Solidarity tilts at employment equity windmills

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Trade union Solidarity tomorrow faces the police in the Labour Court to seek posthumous promotion for police air wing Warrant Officer Tinus Gouws killed in a helicopter accident in July, aged 39.

Gouws’ lack-of-promotion is one of eight cases the union is fighting. Solidarity’s deputy general secretary, Dirk Hermann, says Gouws, who had been employed by the police for over 20 years at he time of his death, was not promoted from inspector (now warrant officer) to captain due to the implementation of affirmative action, even though he was the best candidate for promotion.

The union says the police’s legal team has asked that Gouws’ case be withdrawn. But Solidarity and Gouws’ family want the case to continue posthumously. Hermann says a victory will have definite benefits for the Gouws family. “If the court ultimately decides that the implementation of affirmative action was unfair, a request can be made for compensation to be paid to Gouws’ estate for the period in which he was not promoted. In addition, the promotion will result in an improvement in the pension payout to Gouws’ family.”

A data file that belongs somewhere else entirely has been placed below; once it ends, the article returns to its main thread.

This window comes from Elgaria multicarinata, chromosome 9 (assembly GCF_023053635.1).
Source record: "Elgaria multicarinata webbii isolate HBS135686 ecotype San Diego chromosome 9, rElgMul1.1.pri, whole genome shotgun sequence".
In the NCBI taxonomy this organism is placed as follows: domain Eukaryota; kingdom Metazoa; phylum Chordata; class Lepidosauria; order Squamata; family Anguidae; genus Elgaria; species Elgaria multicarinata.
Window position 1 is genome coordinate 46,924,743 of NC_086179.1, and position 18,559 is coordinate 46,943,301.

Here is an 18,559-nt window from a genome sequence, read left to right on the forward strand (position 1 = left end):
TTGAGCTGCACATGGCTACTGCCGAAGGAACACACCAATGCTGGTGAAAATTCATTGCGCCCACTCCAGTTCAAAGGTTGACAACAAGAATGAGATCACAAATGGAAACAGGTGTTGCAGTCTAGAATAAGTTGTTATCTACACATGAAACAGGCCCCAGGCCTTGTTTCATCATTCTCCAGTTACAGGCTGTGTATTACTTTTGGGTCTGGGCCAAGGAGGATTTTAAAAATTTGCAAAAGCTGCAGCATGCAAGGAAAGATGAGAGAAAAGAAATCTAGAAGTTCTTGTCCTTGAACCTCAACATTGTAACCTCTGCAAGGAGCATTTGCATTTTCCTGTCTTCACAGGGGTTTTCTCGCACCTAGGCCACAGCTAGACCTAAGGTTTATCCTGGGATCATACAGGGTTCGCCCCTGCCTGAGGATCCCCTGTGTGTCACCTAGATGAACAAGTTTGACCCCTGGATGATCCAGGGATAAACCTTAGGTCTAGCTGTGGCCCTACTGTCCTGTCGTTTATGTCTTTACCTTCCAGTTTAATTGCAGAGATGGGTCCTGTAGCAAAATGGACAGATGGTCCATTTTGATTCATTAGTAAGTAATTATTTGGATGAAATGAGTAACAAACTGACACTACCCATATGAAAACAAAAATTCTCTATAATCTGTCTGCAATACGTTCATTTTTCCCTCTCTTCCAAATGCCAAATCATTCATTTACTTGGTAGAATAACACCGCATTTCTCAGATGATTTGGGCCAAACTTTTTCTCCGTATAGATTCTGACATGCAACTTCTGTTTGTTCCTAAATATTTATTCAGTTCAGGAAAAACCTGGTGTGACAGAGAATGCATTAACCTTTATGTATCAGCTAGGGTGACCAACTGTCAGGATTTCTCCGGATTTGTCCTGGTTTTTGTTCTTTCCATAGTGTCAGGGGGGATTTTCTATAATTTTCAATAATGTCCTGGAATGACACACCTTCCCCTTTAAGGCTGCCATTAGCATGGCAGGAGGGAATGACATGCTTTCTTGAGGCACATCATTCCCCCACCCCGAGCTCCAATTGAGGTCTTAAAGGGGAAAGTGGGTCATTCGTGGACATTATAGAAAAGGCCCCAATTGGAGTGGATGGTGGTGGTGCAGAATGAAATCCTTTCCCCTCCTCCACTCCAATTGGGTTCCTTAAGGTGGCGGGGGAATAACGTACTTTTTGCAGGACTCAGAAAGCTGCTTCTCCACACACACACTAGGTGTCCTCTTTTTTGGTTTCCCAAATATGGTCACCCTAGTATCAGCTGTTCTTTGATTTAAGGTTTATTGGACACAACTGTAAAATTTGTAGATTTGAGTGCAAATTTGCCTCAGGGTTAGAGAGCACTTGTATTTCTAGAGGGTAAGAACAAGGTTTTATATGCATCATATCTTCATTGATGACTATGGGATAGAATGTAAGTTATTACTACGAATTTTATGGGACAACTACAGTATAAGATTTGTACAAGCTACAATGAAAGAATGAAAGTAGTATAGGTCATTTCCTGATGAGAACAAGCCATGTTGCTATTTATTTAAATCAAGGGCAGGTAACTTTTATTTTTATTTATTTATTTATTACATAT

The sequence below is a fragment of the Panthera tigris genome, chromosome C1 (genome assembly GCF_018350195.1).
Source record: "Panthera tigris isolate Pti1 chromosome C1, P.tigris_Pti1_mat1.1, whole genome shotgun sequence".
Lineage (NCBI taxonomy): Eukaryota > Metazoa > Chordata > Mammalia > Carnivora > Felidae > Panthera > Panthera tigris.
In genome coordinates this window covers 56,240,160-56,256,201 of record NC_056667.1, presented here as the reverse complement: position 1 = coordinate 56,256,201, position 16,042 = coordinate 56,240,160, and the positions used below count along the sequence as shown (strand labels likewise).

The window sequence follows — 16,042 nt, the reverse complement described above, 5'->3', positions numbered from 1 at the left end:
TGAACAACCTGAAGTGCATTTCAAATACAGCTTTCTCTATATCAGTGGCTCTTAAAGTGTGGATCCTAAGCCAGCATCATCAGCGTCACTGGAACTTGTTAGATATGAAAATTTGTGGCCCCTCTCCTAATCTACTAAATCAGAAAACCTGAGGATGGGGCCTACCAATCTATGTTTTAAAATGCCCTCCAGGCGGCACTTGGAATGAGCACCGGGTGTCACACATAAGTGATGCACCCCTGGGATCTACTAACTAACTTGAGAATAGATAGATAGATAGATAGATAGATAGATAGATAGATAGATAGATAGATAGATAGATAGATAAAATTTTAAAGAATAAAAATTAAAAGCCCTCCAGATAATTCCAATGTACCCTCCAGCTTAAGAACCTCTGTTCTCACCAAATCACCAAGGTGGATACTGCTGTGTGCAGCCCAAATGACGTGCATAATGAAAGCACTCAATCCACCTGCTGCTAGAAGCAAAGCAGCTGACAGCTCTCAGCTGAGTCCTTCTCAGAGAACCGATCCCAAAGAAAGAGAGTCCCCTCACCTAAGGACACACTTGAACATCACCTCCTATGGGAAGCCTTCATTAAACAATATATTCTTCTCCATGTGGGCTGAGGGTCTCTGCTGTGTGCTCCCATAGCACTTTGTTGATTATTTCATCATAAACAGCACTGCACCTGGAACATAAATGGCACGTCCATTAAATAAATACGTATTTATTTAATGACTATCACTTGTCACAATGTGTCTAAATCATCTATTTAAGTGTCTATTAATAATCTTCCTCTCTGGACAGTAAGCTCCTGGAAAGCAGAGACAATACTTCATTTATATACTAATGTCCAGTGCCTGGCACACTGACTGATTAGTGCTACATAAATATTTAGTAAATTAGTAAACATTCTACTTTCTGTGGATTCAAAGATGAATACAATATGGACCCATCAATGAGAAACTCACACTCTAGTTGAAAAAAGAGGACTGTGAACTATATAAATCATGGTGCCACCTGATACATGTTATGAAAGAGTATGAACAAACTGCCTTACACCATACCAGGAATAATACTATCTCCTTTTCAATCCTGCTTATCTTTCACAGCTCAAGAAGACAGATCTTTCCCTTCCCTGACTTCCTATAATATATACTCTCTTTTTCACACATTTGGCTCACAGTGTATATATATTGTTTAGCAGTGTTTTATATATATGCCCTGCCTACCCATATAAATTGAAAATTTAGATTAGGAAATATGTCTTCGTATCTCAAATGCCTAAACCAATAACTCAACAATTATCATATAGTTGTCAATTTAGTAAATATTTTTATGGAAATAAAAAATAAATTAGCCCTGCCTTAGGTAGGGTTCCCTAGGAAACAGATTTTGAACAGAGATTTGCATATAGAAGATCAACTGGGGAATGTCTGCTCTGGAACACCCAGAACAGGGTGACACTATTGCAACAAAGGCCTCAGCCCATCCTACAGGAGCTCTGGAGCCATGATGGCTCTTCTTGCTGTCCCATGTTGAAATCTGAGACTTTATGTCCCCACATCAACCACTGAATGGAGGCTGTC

Hermann also accused the police of stalling in the matter despite national police chief General Bheki Cele making promises about protecting the families of the deceased at the time. “It’s a black Friday,” Cele said at the scene, breaking down in tears. Gouws, the pilot Captain Wickus Zaayman, 31, and five commandos from the Special Task Force were killed in misty conditions while responding to a reported hostage situation at eMalahleni (Witbank) when their helicopter exploded and crashed just prior to landing.

Hermann is positive that the union will achieve success in the case. “The trade union has already won three similar cases and these eight cases are based on the same principles,” Hermann said. In the latest victory, the Department of Correctional Services last week conceded that errors had been made in the application for the promotion of Solidarity member Herman Denysschen and it was decided to promote him retrospectively.

The union complains it has been trying for over a year to finalise pre-trial minutes and several drafts have already been presented. “Until the minutes have been signed by both parties, the cases cannot be placed on the roll,” says Hermann. “We get the impression that the state will do everything in its power to frustrate the legal processes. Even if justice could not be done for Gouws, it must still be done for his family,” he adds. Solidarity has now approached the court to compel the police to sign the pre-trial minutes.



If the police does show up for tomorrow’s proceedings, the judge will order that the pre-trial minutes be finalised and signed in the court building. If the SAPS does not show up, the cases will be placed on the unopposed roll. This means that the judge’s ruling will be made based only on Solidarity’s application and the SAPS will not be given the opportunity to oppose it.